An Alarming Number Of Cal State Students Go Hungry, And The University Is Trying To Find Ways To Help

The university system is hosting a conference this week to figure out how to address the problem.

An estimated 1-in-5 students at California State University, the largest four-year university system in the country, go hungry, and close to 1-in-10 border on homelessness, according to research by the school.

Cal State officials believe they've uncovered a crisis, and are holding a conference this week to discuss strategies to address it.

"Research is important but it has to give movement to action," said Rashida Crutchfield, a researcher at Cal State Long Beach.

In February 2015, CSU Chancellor Tim White commissioned research on food insecurity and homelessness among students. A year later, he extended it after initial findings showed a large portion of students were affected by these issues. The goal of the research, the university system said, is to confirm the scope of the problem and identify how to launch campus-based intervention programs.

White noted it's hard to concentrate on an exam "when you don't have any food in your belly." He also recalled that when he was chancellor of the University of California, Riverside, he would sometimes see students sleeping in parked cars on his way to school: "I would go, 'Ya know, there's something wrong here,' but we didn't shine a light on it then as we are now."

"I think it's touched a humanity chord in our students and our administrators," White added. The effort to address homelessness and food insecurity "is viewed as an investment to let these students focus on their studies and have sufficient food and not wonder where the next one will come from."

Officials emphasize that the issue of students struggling with hunger goes far beyond the trope of a college kid eating Ramen noodles or gobbling up free pizza: it's someone who does not know where their next meal will come from.

"It's very sensitive -- not everyone's talking about it," said Amber, a Long Beach student who has struggled with homelessness during her time in college. "I'm very outgoing, I have a lot of relationships with my professors and colleagues and whatnot. For those who are not, it's not as easy to say something. Because we're in a university, we must not be dealing with those issues, but it's a stereotype; being homeless means some of us are sleeping in our cars, in friends' houses."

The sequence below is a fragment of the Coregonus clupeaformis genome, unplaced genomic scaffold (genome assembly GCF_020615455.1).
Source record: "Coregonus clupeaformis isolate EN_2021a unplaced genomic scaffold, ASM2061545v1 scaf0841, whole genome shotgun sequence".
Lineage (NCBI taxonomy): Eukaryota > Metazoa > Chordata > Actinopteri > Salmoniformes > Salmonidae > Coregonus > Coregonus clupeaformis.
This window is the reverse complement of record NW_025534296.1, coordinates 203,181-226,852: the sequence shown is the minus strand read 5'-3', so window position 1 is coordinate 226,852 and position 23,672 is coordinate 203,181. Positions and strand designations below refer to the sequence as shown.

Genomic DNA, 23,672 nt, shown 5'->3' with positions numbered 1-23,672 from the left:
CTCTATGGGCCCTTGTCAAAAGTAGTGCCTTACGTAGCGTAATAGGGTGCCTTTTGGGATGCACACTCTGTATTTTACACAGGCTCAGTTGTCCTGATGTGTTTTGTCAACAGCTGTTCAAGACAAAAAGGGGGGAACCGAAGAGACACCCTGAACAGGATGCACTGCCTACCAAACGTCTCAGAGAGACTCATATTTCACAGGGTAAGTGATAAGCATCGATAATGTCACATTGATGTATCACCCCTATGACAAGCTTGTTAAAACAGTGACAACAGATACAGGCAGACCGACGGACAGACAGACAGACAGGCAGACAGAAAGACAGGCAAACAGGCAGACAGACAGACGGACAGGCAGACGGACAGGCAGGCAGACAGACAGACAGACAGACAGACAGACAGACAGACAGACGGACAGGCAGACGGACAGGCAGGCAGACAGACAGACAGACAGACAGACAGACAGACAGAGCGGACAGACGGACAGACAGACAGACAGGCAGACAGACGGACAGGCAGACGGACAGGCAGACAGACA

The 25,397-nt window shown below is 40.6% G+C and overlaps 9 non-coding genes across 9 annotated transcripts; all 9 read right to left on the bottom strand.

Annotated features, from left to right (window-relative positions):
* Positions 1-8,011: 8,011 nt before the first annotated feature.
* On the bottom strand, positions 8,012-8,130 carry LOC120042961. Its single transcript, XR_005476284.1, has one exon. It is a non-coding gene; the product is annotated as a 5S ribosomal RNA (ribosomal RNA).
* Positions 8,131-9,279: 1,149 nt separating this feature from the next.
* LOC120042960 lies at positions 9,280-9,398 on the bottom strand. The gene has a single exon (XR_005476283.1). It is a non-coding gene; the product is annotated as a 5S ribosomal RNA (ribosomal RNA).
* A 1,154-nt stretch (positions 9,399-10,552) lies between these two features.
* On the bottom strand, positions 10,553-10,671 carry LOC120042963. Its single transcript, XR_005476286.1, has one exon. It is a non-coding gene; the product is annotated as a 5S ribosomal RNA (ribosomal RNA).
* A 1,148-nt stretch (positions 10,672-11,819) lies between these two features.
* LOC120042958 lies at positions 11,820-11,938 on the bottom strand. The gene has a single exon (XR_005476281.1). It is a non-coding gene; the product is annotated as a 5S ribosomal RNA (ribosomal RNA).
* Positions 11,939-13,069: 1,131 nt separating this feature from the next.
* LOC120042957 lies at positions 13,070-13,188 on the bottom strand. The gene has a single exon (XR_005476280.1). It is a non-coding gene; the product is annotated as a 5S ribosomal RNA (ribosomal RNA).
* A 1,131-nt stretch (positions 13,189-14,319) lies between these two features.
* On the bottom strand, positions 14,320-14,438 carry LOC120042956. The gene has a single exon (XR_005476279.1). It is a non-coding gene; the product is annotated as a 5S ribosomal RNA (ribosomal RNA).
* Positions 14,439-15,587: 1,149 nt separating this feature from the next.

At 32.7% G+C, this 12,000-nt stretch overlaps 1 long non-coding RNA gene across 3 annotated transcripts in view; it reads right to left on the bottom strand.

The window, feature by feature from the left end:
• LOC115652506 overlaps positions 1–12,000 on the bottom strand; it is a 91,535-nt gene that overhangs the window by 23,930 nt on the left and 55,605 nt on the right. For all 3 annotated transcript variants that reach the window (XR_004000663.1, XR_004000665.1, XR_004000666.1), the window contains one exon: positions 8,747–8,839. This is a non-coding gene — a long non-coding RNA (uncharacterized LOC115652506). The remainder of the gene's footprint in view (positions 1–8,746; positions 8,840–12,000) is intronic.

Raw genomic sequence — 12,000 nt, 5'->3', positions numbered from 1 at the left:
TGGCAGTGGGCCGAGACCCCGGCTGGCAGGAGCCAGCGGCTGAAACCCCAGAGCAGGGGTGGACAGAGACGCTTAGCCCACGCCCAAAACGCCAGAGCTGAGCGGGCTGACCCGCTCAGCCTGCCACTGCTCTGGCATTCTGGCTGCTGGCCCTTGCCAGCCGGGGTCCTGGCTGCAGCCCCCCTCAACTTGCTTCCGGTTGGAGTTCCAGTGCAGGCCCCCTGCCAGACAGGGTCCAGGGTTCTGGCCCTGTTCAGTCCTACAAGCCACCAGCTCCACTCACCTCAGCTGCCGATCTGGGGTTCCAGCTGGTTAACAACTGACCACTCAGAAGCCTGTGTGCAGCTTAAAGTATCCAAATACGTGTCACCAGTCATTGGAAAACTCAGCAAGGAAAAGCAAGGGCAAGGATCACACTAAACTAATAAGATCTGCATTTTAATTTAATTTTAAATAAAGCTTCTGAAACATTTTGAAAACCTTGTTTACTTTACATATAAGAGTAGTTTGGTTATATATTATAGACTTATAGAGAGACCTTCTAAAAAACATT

Cal State said it's the first public university system to conduct extensive research on student homelessness, displacement and food insecurity, but it's not the first to host a conference on the issues. The Wisconsin HOPE Lab, based at the University of Wisconsin–Madison, hosted a similar conference in April. A survey by the lab of 4,000 students at 10 community colleges, similarly found about 1-in-5 were hungry and 13 percent were homeless.

Colleges are responding by setting up food pantries and programs to assist students who need something to eat. At CSU, 11 of 23 campuses set up options for food insecure students, ranging from pantries to programs assisting students apply for government-funded safety net benefits. One program, at CSU-Long Beach, called "Feed A Need," allows residential students to donate one meal to someone else on campus who may need it.

Fresno State has an app that sends a push notification to students whenever catered events end and have leftovers. The bonus on a program like this is that it also cuts down on wasted food going in the garbage. Fresno State also has a food and hygiene product pantry that's at least 2,000 square feet large.

Fresno State: Catered Cupboard

But part of the problem, which the conference hopes to address, is that about half of survey respondents at CSU however did not know what options were available to them if they were hungry or needed a place to live.

Crutchfield would like the idea of seeking out help for hunger or homelessness to feel as destigmatized as applying for financial aid to pay for tuition.

"I don't think it should be normal for students to experience homelessness or food insecurity, but I do think accessing support for these issues should feel normal," Crutchfield said.


Tyler Kingkade is a national reporter that covers higher education and is based in New York. You can contact him at, or find him on Twitter: @tylerkingkade.

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